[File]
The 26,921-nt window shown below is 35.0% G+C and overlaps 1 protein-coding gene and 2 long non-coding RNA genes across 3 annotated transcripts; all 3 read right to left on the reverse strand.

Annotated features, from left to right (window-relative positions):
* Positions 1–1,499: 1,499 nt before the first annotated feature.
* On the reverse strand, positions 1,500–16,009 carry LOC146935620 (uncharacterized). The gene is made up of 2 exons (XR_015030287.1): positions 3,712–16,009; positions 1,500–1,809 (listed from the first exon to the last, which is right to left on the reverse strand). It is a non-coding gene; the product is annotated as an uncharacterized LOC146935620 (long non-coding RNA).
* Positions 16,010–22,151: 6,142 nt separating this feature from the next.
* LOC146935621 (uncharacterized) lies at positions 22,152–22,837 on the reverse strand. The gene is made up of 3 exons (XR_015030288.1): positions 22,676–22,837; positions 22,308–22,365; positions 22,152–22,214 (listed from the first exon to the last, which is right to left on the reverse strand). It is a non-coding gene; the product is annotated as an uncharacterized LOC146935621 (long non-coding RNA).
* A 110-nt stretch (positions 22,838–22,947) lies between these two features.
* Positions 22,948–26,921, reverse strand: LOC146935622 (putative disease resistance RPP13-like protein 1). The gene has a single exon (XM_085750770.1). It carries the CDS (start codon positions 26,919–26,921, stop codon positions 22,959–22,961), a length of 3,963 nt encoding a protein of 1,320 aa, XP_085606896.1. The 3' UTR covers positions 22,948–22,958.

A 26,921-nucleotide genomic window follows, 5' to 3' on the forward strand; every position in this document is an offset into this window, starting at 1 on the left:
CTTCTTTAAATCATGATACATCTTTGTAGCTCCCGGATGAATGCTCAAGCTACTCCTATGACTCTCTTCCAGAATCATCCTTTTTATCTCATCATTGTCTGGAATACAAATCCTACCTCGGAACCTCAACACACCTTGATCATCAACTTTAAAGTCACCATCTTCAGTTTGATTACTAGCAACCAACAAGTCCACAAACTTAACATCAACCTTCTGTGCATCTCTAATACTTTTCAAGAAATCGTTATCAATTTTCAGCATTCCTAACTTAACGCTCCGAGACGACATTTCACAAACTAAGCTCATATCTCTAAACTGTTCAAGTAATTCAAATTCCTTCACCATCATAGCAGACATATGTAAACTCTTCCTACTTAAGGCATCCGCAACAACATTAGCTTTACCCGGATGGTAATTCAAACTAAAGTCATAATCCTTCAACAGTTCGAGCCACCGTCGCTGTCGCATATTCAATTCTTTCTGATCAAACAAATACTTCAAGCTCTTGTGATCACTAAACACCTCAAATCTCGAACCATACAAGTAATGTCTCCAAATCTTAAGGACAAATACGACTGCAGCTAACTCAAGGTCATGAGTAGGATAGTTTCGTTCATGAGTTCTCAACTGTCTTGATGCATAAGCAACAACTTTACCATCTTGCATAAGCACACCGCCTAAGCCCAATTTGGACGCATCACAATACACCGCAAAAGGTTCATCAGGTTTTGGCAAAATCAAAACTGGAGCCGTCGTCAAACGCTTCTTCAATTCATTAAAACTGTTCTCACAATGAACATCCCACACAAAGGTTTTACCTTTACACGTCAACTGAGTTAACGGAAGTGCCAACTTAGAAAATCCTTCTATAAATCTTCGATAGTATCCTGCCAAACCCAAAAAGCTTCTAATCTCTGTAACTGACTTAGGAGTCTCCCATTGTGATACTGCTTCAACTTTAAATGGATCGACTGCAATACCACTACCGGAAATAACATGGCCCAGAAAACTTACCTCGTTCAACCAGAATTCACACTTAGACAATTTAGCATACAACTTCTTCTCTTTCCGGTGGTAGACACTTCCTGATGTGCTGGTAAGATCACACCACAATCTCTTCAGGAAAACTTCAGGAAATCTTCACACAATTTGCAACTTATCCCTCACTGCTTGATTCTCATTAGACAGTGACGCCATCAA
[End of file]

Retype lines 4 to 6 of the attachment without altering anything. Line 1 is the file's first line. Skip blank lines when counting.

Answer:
* On the reverse strand, positions 1,500–16,009 carry LOC146935620 (uncharacterized). The gene is made up of 2 exons (XR_015030287.1): positions 3,712–16,009; positions 1,500–1,809 (listed from the first exon to the last, which is right to left on the reverse strand). It is a non-coding gene; the product is annotated as an uncharacterized LOC146935620 (long non-coding RNA).
* Positions 16,010–22,151: 6,142 nt separating this feature from the next.
* LOC146935621 (uncharacterized) lies at positions 22,152–22,837 on the reverse strand. The gene is made up of 3 exons (XR_015030288.1): positions 22,676–22,837; positions 22,308–22,365; positions 22,152–22,214 (listed from the first exon to the last, which is right to left on the reverse strand). It is a non-coding gene; the product is annotated as an uncharacterized LOC146935621 (long non-coding RNA).